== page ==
Issues in the park

Other maintenance projects in the park include:

  • Trail maintenance.
  • Trail reconstruction.
  • Trail replacement.
  • Bench replacement.

East Campus Neighborhood Association member Janet Hammen said that the neighborhood in general wants the park to remain natural.

"Maintaining, to me, means a safe walking environment — not changing it into something other than it is," Hammen said.

She, along with City Councilwoman Barbara Hoppe and other members of the neighborhood, took a walk with Lowery and others from the parks department in the park to point out some of the planned changes.

"You can point at a map all you want, but it's different when you walk around down there," Lowery said.

Hammen said she liked the plans that the parks department discussed with members of the neighborhood on the walk.

"I'm all for it," Hammen said. "We thought what Parks and Recreation was doing was terrific. There is no substitute for getting out in the park."

One of the main issues inside the park is drainage along the trails. Because the walkways are mostly dirt, when rainwater gathers, the trails turn to mud and become difficult to walk along.

"If the trail drained better, it wouldn't be so muddy," Hammen said.

Hammen said that the unique appeal of the park is that it has been kept so natural.

"This is one of the least developed parks," Hammen said. "It is a very natural park, and everyone wants it to stay in a natural state."

The park has not had construction in a number of years, Hoppe said.

"It's sort of been on the back burner for a while to improve the bridges and the trails," Hoppe said.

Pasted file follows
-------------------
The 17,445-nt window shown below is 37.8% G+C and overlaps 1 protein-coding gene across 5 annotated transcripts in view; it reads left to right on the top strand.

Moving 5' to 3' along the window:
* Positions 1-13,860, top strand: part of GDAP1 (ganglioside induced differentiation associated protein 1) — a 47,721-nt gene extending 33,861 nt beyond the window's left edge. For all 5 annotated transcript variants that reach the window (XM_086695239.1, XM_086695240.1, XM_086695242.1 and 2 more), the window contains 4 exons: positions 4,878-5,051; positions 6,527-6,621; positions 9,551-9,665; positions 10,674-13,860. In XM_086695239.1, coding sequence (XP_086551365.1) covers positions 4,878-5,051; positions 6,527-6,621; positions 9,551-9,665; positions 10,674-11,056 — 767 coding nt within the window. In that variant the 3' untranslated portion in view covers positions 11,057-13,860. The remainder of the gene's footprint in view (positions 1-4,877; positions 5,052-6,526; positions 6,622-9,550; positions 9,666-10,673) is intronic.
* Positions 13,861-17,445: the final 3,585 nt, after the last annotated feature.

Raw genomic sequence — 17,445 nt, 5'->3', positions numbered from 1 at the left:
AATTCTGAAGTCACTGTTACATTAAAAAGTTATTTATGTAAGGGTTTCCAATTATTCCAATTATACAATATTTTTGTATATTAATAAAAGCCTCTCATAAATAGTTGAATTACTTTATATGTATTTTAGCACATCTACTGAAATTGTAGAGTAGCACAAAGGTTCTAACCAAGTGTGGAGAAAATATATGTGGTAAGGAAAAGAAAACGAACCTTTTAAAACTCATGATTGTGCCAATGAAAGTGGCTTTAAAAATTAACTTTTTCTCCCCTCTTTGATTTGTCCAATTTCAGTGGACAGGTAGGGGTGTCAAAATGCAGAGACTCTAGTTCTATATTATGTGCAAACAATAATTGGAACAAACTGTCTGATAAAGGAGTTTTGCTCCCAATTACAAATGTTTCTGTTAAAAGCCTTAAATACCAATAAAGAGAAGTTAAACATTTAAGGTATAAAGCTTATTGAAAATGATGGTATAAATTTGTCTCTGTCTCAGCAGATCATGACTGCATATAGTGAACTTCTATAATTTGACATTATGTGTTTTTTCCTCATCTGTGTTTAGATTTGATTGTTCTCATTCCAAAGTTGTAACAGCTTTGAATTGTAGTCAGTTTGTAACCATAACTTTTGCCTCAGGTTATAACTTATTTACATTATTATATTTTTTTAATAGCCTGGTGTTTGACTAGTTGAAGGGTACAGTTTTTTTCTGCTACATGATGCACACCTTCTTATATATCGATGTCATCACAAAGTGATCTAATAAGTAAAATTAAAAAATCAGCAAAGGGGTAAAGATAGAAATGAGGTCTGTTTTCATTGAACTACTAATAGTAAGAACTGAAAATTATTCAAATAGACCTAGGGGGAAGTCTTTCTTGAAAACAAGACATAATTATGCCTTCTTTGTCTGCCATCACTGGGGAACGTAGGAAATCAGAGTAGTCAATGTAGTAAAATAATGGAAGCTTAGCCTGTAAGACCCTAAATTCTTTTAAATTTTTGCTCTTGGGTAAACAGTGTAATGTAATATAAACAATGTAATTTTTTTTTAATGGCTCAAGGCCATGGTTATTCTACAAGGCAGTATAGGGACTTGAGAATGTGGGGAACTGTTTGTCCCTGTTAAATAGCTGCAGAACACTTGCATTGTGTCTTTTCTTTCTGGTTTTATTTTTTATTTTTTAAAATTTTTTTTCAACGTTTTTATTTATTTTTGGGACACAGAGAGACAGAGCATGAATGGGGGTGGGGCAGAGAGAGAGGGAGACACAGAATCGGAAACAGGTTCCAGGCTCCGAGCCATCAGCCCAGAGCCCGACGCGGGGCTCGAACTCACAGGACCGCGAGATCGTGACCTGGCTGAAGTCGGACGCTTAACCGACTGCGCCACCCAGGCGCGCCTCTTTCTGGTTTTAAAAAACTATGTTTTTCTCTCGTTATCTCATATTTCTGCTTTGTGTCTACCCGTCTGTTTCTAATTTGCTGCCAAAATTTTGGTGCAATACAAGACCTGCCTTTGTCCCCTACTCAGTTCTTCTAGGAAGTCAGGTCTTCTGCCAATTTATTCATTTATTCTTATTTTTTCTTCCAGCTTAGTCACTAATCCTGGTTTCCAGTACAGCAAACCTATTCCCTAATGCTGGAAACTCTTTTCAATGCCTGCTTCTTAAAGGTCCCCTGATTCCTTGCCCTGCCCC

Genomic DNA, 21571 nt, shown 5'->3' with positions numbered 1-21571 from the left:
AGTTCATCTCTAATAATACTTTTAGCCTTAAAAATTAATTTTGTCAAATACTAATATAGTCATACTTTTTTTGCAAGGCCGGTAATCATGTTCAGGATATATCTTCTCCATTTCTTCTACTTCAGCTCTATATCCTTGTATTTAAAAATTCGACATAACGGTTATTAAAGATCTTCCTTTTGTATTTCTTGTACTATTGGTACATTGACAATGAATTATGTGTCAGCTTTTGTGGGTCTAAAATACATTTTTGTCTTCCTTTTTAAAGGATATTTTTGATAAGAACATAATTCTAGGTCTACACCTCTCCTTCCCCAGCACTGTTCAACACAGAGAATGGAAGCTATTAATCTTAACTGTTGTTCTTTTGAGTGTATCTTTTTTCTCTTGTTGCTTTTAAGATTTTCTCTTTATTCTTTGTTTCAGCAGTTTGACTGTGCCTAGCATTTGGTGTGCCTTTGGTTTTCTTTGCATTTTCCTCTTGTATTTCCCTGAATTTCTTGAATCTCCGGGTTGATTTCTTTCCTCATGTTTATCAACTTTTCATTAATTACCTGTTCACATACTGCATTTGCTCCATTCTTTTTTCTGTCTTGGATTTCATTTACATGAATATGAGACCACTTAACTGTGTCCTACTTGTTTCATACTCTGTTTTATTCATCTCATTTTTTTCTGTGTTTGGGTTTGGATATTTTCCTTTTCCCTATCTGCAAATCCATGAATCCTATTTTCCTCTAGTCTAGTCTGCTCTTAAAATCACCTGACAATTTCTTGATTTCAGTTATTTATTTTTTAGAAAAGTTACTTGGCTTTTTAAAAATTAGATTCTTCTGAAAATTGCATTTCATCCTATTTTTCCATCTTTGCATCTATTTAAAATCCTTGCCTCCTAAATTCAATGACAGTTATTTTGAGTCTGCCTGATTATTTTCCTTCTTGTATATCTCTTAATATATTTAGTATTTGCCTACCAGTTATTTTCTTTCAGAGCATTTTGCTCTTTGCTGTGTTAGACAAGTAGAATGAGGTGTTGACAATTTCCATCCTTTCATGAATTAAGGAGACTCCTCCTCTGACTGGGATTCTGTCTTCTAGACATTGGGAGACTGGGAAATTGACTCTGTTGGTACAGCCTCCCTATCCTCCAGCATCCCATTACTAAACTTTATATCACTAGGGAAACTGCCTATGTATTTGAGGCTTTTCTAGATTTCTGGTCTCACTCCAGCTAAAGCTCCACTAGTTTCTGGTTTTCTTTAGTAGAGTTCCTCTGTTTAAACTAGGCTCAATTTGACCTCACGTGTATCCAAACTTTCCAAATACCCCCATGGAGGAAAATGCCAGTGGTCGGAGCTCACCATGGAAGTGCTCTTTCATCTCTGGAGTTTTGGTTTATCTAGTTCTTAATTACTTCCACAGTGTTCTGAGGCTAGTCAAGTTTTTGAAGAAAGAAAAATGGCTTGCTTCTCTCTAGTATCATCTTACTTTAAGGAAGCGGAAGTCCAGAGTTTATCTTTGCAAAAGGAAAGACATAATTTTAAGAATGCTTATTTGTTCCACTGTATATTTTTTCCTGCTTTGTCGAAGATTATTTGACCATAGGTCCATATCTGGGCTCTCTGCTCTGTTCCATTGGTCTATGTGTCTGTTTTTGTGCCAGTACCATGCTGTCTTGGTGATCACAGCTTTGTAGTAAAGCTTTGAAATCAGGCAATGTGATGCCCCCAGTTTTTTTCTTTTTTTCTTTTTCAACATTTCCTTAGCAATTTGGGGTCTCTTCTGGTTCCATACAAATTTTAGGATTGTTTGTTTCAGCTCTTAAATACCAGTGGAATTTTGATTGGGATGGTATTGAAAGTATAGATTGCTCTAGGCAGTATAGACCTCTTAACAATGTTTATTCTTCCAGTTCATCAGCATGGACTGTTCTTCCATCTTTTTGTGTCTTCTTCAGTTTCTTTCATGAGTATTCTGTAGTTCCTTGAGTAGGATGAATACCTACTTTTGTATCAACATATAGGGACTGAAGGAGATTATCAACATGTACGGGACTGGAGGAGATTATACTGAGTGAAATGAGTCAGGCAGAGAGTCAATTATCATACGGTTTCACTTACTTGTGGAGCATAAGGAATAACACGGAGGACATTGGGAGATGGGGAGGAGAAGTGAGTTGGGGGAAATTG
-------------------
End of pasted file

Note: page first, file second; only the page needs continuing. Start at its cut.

Funding the reconstruction

Hoppe said that this reconstruction plan is comparatively low-cost to other reconstrution plans for parks in Columbia.

"This is very minor in terms of cost, but in terms of improvement it's essential,"Hoppe said.

Lowery said that one way the city is able to afford this reconstruction is because it has its own construction crew.

Even with the low construction cost and one bridge completed, Lowery is concerned about having enough money for the project.

"Hopefully the money will be enough," Lowery said. "We are rehabbing the trails. Some places are looking a little poor."

Hoppe said the council has been discussing this project for a while now and thinks that the city shouldn't have opposition.

One of MU's main requests is that work does not start on the park until after the spring semester has ended.

When asked when he would like to see work start on the park, Lowery asked, "When's the last day of school?"

Lowery would like to see construction start on the park the Monday after graduation, May 16.


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Comments

Steve Baumann April 18, 2011 | 4:05 p.m.

City parks such this one are some of the best kept secrets of Columbia.

If you have not walked it, you're missing out!